Posted in A-Levels, Academic, EPQ, Essay, Feminism, Feminist, Sexism, Student, Theatre, Writing

My Extended Project:Is The Theatre industry Sexist.

Currently gender equality is debated more hotly than before, is there still an excuse for sexism? Not only is sexism still happening in the workplace, schools and in the media it’s also happening within theatre. In the UK  there’s a 2:1 male to female ratio within British theatre (1). We may think that art creates positive  liberal changes for society but sexism is so ingrained, it often goes unnoticed and when it is noticed it largely is ignored. Is sexism only prominent within regional theatres or does it go much deeper beyond the parts and into the playwriting? If this is the case what can be done about it?  

 

Sexism within theatre may be due to the history of English theatre going back to Shakespeare, who was writing for all male theatre companies. In Elizabethan time period “actresses and prostitution were merely synonyms” (2) .It was taboo for a woman to enter the world of theatre as “In many Western countries women were forbidden to act on the respectable stage until a mere 400 years ago”(2),during this time period women “were played by male actors in drag while real women were banned from the stage” (3) to the Elizabethans the lack of women  on stage wouldn’t be seen as sexist due to the patriarchal society banning women from the stage.

Shakespeare wrote the vast majority of the parts for men out  of his  981 characters 826 are   male,whereas 155 are female (1). Women don’t have as many lines as men, of roles with over 500 lines only 13% of these parts are female(1). Rosalind one of Shakespeare more loquacious heroines has 730 lines, Hamlet has 1,539 (1). Meaning there are  fewer opportunities for women to develop their acting abilities; the foundation for much of theatre is Shakespeare limiting the roles for women.

Arguably the sexism that has  stemmed from Shakespeare means we’ve  become so used to not seeing women on stage as “classical play (are)..regarded as allies in..suppressing real women and replacing them with masks of patriarchal production” (3). Elizabeth Freestone suggests “we’ve been caught thinking that 30% women is good enough..there has been a sort of  blindness to female actors due to the burden of the classical canon” (1), suggesting an institutional sexism within the theatre industry. Arguably Shakespeare didn’t think about the gender breakdown within his plays only what made good characters. As Twelfth Night demonstrates, Shakespeare  plays around with gender roles as Viola and Sebastian both cross dress.

 

Tonic Theatre looked at a sample of plays and found that if a play was written by a man 65% of the parts were for males; when written by a woman this figure dropped to 48% suggesting women are more likely to split parts up equally.

 

In 2014 Maxine Peake took on the role of Hamlet, possibly a backlash to the sexism her interpretation was widely praised “though reviewers still focused on the presence of a female actor in that role” (8);possibly suggesting that critics still stick to the canon ignoring multiple gender possibilities. Maxine Peake’s performance of Hamlet has allowed the reinterpretation scripts and ideas, however by doing this the misogyny is ignored(9). Even in the twenty first century we still can’t erase Shakespeare’s injustices (due to the patriarchal theatre conventions he had to conform to) and write them off as a product of another time (9). When changing the gender canon we should still remember that sexism  is still a problem within theatre; instead of challenging the problems we pretend they don’t exist in the first place.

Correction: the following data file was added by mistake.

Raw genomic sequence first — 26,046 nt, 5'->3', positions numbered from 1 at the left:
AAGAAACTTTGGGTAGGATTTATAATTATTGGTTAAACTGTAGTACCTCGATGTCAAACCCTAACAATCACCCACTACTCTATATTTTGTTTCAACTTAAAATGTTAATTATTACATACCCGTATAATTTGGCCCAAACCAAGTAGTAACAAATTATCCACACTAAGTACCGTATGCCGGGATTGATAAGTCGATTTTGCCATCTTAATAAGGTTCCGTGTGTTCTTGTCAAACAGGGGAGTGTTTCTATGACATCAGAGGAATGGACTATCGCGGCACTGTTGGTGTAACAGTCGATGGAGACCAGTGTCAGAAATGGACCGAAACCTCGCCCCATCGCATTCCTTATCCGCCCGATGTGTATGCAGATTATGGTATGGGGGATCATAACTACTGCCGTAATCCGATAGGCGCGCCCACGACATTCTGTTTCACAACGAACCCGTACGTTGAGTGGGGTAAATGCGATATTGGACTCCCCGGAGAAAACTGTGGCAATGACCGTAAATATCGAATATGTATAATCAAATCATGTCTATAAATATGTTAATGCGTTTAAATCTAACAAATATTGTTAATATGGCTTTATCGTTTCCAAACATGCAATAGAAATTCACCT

Stella Duffy echoes this point, arguing when women “do not see ( themselves) on stage( they) are reminded yet again that the people running our world ..do not notice when we are not there. That they think men..are all we need to see” (1). This is also echoed by Phyllida Lloyd who suggests “It’s not a conspiracy by men to keep women off ..stage, it’s just they don’t notice when we’re not there”(5). Duffy then goes on to  argue that “fringe theatre is better balanced” in terms of gender and “national theatre companies should lead by example” (1).  According to the guardian in 2012 the National theatre had a record low of female actors, of all female actors employed on 34% of these were women. Tonic theatre who in 2014 took a snapshot of females in creative roles and found that of the 20 plays in the West End 29% of performers were female compared to 71% of male performers .From my own research looking through theatre programmes, graph one shows within touring companies the male to female ratio always has a higher proportion of males within the cast and overall. Particularly in Breakfast at Tiffany’s where there’s a 3:1 ratio. Within amateur productions ( graph three) there are gender differences, with a higher proportion of males. However  in High Green Musical Theatre Company there is a significantly higher proportion of females, but within amateur theatre groups the directors have to work with volunteers who want to be involved. This suggests the theatre industry is more sexist within professional theatre, there are women who want to be involved but barriers stop them.